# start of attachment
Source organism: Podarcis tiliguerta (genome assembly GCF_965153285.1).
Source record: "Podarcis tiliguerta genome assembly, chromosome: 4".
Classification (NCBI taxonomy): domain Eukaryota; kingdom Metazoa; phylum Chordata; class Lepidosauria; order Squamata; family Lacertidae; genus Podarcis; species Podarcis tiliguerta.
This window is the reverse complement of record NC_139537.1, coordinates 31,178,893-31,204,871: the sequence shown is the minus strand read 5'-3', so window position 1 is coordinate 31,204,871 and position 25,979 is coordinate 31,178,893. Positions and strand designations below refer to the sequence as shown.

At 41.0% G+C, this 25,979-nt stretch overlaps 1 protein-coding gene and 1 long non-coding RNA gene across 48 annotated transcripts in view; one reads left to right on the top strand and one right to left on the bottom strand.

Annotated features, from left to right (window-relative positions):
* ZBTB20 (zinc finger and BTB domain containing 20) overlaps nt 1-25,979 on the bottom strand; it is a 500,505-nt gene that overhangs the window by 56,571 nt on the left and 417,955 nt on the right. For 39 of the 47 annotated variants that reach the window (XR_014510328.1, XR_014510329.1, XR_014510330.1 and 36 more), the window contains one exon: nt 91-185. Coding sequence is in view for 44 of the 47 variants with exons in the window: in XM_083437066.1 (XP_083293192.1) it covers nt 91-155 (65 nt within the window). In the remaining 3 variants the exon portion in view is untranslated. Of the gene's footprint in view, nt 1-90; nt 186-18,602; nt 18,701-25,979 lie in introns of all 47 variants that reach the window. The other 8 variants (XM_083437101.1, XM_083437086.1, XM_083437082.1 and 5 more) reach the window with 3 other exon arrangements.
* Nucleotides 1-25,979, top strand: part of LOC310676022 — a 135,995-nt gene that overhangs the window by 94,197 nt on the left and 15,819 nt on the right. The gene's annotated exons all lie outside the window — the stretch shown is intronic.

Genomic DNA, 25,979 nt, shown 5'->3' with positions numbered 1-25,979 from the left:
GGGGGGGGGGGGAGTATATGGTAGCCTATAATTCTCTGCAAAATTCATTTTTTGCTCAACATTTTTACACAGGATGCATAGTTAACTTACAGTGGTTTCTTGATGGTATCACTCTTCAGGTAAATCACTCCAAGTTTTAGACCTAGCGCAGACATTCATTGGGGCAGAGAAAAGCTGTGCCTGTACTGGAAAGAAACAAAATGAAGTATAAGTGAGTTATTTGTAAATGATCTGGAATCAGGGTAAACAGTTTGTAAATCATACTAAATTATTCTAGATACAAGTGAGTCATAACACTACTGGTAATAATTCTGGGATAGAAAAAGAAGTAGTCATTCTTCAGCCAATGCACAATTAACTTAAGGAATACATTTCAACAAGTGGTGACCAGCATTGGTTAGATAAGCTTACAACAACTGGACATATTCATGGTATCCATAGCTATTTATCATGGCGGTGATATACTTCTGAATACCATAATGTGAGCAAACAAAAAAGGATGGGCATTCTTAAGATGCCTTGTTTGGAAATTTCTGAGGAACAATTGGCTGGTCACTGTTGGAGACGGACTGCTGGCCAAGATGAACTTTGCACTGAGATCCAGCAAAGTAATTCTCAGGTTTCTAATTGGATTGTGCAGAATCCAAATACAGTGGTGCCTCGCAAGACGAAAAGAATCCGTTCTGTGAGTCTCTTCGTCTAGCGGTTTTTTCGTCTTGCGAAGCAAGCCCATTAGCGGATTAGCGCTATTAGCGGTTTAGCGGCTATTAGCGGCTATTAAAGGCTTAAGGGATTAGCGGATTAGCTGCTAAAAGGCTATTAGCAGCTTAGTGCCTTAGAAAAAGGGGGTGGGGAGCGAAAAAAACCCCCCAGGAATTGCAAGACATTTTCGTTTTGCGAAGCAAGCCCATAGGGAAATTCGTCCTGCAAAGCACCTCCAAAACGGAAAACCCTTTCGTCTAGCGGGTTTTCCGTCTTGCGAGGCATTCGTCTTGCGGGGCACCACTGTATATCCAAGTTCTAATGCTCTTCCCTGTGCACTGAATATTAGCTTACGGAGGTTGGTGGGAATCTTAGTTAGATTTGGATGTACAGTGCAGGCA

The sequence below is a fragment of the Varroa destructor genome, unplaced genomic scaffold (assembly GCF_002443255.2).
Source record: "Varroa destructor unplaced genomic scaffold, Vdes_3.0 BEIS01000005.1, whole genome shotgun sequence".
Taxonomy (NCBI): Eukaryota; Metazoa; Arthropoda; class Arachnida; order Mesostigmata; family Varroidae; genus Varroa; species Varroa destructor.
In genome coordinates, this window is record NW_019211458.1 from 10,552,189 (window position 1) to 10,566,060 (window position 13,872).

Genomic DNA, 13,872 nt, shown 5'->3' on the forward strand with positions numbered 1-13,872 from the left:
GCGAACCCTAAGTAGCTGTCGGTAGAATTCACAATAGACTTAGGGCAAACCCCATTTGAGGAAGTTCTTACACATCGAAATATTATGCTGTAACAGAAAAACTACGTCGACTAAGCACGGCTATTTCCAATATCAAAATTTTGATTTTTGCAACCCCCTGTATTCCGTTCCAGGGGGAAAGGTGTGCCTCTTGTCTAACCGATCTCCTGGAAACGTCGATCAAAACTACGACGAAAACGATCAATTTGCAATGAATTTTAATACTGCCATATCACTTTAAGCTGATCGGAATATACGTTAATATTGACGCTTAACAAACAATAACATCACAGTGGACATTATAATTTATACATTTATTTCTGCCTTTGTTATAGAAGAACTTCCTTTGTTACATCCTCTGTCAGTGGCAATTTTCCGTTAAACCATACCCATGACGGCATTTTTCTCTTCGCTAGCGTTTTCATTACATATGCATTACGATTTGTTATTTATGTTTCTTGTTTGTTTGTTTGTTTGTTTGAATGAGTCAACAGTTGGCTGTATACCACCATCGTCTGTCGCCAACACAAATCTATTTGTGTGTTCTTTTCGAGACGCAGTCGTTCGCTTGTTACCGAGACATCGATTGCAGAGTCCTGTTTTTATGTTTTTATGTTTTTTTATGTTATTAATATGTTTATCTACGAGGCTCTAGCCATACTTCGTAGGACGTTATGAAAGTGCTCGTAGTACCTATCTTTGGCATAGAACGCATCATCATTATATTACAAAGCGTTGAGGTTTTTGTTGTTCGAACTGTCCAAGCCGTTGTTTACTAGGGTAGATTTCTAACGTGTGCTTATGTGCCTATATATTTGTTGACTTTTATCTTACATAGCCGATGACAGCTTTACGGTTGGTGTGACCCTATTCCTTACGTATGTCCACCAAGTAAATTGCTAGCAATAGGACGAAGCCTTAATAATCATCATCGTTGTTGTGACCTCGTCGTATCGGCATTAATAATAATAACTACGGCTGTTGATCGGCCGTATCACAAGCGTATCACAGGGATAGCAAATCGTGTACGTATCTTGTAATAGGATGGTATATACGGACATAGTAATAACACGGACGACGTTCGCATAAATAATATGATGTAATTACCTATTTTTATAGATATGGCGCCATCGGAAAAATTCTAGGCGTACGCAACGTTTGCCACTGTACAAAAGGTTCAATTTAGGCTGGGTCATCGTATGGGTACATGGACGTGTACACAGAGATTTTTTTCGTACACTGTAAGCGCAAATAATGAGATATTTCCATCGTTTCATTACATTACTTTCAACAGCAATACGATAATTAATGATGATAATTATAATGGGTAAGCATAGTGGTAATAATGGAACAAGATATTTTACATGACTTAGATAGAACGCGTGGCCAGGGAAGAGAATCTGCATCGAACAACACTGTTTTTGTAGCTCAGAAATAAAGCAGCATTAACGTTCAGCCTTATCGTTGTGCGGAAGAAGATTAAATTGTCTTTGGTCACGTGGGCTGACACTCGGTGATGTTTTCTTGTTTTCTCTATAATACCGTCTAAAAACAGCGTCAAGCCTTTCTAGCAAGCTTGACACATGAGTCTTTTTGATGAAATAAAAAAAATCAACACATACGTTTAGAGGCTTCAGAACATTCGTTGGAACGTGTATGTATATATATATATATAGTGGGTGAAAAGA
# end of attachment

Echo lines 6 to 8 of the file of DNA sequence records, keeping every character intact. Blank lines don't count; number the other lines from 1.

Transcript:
Annotated features, from left to right (window-relative positions):
* ZBTB20 (zinc finger and BTB domain containing 20) overlaps nt 1-25,979 on the bottom strand; it is a 500,505-nt gene that overhangs the window by 56,571 nt on the left and 417,955 nt on the right. For 39 of the 47 annotated variants that reach the window (XR_014510328.1, XR_014510329.1, XR_014510330.1 and 36 more), the window contains one exon: nt 91-185. Coding sequence is in view for 44 of the 47 variants with exons in the window: in XM_083437066.1 (XP_083293192.1) it covers nt 91-155 (65 nt within the window). In the remaining 3 variants the exon portion in view is untranslated. Of the gene's footprint in view, nt 1-90; nt 186-18,602; nt 18,701-25,979 lie in introns of all 47 variants that reach the window. The other 8 variants (XM_083437101.1, XM_083437086.1, XM_083437082.1 and 5 more) reach the window with 3 other exon arrangements.
* Nucleotides 1-25,979, top strand: part of LOC310676022 — a 135,995-nt gene that overhangs the window by 94,197 nt on the left and 15,819 nt on the right. The gene's annotated exons all lie outside the window — the stretch shown is intronic.